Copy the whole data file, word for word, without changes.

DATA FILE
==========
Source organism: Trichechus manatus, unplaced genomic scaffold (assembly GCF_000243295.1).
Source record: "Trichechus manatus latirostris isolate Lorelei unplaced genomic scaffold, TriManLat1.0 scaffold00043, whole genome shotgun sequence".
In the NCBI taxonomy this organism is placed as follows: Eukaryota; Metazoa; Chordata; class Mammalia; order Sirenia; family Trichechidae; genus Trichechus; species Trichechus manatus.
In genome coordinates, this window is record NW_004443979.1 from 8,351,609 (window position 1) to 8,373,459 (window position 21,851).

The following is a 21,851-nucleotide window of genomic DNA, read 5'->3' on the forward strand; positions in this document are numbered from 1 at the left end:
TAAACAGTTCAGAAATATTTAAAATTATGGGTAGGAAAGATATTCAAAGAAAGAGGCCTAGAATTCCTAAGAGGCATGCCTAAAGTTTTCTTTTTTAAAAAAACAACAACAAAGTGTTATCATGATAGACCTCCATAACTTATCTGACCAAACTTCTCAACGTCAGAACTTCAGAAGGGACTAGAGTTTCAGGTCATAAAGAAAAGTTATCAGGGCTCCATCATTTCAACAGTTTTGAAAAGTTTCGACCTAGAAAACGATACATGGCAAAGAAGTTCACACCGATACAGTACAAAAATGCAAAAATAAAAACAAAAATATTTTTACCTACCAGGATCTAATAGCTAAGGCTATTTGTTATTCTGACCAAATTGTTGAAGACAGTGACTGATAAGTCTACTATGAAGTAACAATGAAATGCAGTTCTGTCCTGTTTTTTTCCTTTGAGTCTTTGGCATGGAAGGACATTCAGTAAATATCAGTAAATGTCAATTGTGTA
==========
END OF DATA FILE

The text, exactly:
Source organism: Trichechus manatus, unplaced genomic scaffold (assembly GCF_000243295.1).
Source record: "Trichechus manatus latirostris isolate Lorelei unplaced genomic scaffold, TriManLat1.0 scaffold00043, whole genome shotgun sequence".
In the NCBI taxonomy this organism is placed as follows: Eukaryota; Metazoa; Chordata; class Mammalia; order Sirenia; family Trichechidae; genus Trichechus; species Trichechus manatus.
In genome coordinates, this window is record NW_004443979.1 from 8,351,609 (window position 1) to 8,373,459 (window position 21,851).

The following is a 21,851-nucleotide window of genomic DNA, read 5'->3' on the forward strand; positions in this document are numbered from 1 at the left end:
TAAACAGTTCAGAAATATTTAAAATTATGGGTAGGAAAGATATTCAAAGAAAGAGGCCTAGAATTCCTAAGAGGCATGCCTAAAGTTTTCTTTTTTAAAAAAACAACAACAAAGTGTTATCATGATAGACCTCCATAACTTATCTGACCAAACTTCTCAACGTCAGAACTTCAGAAGGGACTAGAGTTTCAGGTCATAAAGAAAAGTTATCAGGGCTCCATCATTTCAACAGTTTTGAAAAGTTTCGACCTAGAAAACGATACATGGCAAAGAAGTTCACACCGATACAGTACAAAAATGCAAAAATAAAAACAAAAATATTTTTACCTACCAGGATCTAATAGCTAAGGCTATTTGTTATTCTGACCAAATTGTTGAAGACAGTGACTGATAAGTCTACTATGAAGTAACAATGAAATGCAGTTCTGTCCTGTTTTTTTCCTTTGAGTCTTTGGCATGGAAGGACATTCAGTAAATATCAGTAAATGTCAATTGTGTA